The general theme of the spring issue is celebrating life. I normally struggle to bend this nonsense to any theme, preferring to just fire out my usual brain farts and letting our talented editor justify it. However, this month I think I’ve nailed it.

I’m a comedian, everything is for sale. My mum and dad have always supported me. I was showered with love and affection They didn’t have much but I never went without, and I have to say I totally resent them for it.

Happiness is useless when you’re a comedian. “How was your childhood, Scott?” “Comfortable.” “Well good luck with the autobiography mate! Got a real Angela’s Ashes on your hands there!”

You need fuel in this game. Richard Pryor grew up in a brothel, Eminem lived in a trailer park, and apparently Greta Thunberg’s parents never recycled. You need something. Well, my something came in 2010, weighed 8lbs and looked exactly like me.

Olivia is thirteen now, and a typical lazy teenager. I’d show you a picture but it’s hard to get one of her awake, she’s like a badger on spring watch. She always has one earbud in, listening to music, it looks like she’s working undercover. She always looks suspicious. My wife said, “She might’ve been radicalised, she could be part of a cell?” I said, “Well if she is, it’s probably a sleeper one!”

Her room is a state. She lives like a rockstar on their final weekend. I panicked the other day cos I thought I’d found blood up the walls, turns out it was just a highly pressurised Fruit Corner. Those thinks are like IED’s aren’t they?!

When she was just ten weeks old though, we discovered something was wrong. Something that sent us into half a year of hospital stays, private jets and bizarre celebrity encounters.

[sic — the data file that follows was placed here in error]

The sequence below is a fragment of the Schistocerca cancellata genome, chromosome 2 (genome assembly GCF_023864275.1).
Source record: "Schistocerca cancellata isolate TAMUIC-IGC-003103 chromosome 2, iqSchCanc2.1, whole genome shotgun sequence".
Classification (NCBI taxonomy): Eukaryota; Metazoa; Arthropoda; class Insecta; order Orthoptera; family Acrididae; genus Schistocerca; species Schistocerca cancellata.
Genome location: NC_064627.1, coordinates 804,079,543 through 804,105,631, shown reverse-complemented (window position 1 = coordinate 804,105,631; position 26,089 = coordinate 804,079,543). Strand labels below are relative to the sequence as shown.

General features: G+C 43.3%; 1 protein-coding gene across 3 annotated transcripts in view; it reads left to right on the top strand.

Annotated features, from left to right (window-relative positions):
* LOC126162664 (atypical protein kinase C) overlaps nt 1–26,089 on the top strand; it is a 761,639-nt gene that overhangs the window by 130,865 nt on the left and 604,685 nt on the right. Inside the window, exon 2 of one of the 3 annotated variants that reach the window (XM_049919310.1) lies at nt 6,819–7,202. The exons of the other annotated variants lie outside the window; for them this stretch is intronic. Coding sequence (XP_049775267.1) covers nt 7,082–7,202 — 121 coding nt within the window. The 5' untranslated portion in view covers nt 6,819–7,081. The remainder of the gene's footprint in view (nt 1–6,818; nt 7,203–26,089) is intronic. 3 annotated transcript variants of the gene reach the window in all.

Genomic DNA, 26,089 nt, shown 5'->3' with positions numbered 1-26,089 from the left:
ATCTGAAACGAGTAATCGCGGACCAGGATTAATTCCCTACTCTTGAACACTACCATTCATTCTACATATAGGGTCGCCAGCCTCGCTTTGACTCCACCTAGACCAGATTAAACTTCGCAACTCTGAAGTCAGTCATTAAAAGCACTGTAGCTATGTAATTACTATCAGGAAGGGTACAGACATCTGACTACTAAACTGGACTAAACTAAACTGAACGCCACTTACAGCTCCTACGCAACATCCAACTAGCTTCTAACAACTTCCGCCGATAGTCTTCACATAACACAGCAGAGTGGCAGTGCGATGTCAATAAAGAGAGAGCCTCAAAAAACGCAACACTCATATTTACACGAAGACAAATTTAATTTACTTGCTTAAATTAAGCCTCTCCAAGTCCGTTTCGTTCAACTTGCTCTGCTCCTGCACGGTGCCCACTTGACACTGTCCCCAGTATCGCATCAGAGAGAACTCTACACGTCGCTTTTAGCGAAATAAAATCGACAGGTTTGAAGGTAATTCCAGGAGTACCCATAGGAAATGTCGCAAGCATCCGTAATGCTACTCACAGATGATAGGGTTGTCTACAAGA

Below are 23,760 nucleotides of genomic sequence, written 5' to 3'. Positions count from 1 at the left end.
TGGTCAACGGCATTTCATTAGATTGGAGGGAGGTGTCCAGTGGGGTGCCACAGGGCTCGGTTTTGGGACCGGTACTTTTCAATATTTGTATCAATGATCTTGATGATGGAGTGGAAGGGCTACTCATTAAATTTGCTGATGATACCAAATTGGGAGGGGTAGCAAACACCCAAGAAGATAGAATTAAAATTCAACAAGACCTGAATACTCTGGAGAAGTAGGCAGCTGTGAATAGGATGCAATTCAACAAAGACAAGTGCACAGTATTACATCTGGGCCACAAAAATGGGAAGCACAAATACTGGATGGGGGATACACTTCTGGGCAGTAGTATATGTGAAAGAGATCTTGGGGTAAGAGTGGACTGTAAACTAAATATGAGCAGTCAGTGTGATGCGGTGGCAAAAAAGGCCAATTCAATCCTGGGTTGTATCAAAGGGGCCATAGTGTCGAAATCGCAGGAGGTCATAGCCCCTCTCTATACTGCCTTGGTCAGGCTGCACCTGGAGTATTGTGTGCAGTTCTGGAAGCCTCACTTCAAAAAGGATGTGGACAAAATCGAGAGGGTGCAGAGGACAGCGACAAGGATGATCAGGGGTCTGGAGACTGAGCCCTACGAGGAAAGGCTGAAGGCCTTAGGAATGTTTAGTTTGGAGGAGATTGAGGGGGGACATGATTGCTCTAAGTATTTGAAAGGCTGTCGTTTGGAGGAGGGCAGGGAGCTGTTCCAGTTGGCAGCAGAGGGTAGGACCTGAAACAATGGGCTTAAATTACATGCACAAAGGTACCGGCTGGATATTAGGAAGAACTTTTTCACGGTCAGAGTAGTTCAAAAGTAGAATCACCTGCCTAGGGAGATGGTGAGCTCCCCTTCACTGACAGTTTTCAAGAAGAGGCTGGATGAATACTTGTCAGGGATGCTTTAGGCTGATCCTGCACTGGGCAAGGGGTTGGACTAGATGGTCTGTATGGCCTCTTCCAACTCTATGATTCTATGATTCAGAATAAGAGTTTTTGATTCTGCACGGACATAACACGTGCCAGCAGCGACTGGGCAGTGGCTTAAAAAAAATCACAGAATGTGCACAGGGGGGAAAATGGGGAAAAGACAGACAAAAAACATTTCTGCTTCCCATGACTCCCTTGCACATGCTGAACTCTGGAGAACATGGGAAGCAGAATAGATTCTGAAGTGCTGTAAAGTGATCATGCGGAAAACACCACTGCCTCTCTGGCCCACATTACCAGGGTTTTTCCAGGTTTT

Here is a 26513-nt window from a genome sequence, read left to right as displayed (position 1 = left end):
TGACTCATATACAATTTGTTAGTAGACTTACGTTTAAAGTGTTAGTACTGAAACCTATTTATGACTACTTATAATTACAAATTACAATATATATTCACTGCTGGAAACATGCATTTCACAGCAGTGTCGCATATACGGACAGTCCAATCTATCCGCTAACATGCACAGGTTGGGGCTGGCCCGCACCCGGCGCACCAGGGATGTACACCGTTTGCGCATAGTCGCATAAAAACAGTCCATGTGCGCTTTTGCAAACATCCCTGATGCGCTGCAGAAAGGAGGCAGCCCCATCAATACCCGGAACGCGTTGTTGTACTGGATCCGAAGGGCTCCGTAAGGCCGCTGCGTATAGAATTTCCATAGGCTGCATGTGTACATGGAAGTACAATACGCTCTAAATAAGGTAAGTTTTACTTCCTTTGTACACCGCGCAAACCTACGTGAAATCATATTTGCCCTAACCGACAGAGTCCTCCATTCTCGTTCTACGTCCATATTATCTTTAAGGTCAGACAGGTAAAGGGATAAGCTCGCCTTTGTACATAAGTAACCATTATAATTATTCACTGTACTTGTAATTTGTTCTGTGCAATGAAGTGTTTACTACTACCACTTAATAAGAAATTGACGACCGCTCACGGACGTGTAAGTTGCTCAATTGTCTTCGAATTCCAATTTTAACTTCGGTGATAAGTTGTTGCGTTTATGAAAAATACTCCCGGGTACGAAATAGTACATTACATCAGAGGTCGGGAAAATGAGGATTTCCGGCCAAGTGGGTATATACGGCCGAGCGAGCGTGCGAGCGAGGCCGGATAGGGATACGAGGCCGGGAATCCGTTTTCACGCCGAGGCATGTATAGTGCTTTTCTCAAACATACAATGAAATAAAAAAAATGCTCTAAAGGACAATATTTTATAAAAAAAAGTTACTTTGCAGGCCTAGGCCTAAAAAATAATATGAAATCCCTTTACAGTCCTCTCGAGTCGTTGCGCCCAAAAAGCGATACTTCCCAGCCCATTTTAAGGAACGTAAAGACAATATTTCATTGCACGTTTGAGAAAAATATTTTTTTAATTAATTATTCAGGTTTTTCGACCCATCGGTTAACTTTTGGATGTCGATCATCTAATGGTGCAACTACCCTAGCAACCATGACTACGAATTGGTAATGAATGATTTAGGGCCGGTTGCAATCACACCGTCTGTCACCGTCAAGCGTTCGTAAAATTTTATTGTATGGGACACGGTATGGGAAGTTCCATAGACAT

It was August 17th 2010. Olivia is sleeping all the time. This kid saw less daylight than Dracula, we still didn’t know what colour her eyes were!

One afternoon she had a nap. She woke up, her eyes were glazed, she was limp and her lips were blue. She was also struggling to breathe. We picked her up and she recovered. The next day she did it again, twice.

We called an ambulance, they had them back in 2010, and the paramedic took her blood sugar, it was 1.1.

I know, I didn’t know what that meant either 1.1, well at least it’s not 1.2?  Normal is 3-5 apparently. No wonder why she glazed over, this kid was practically unconscious.

We were new parents we didn’t know anything!? I’d just finished decorating the nursery, I still had the gloss paint on my finger nails. I didn’t realise I should have been liquidising Crunchies every day!

They didn’t tell us this at the ante-natal classes! I learnt about winding, testing the temperature of some bathwater with your elbow and how to push a plastic baby through a roll neck sweater. There wasn’t a session on what happens when things go absolutely mental.

We spent ten days in hospital and then they sent us home and told us it was just a transient blood sugar issue and there was nothing to worry about.

Now look, I love the NHS, as you’ll read later, but they sometimes take a while to get it right. My dad had a health scare recently he went to the hospital for a scan. My brother came to pick him up. The nurse brought out a totally different bloke. Just standing there holding his reading glasses.

My brother said, “That’s not my dad!” The bloke said, “That’s not my son!” They just looked at each other confused.

Anyway, we’ve kept him, it’s just easier for the paperwork apparently.

A week later we put Olivia down for a sleep. And we knew, we just knew. We took her sugar. 1.6, I tried again, 1.6. This is the thing when it comes to a crisis, you don’t want to face what something might be, you’d rather live in the denial, rather than the reality.

It’s like if you find a lump, you try to tell yourself the simplest, least scary explanation. This isn’t a lump it’s just an extra bit of muscle! It’s completely natural to have an extra bicep in my armpit! It’s self-preservation.

We went back into hospital, where we stayed for the next four months. Olivia was diagnosed with CHI, Congenital Hyperinsulinism. A condition which is the reverse of diabetes. It’s genetic. Her pancreas was producing too much insulin and causing her blood sugar to drop.

They said that there was a spike of this disease in the Nottingham area. So many children had this. So now not only was I worrying about our daughter’s life, I was also worrying about mine, because my wife clearly now thinks I’ve been putting it about. Even to this day every time she sees a blonde-haired blue-eyed child chugging a Lucozade, she gives me a nudge.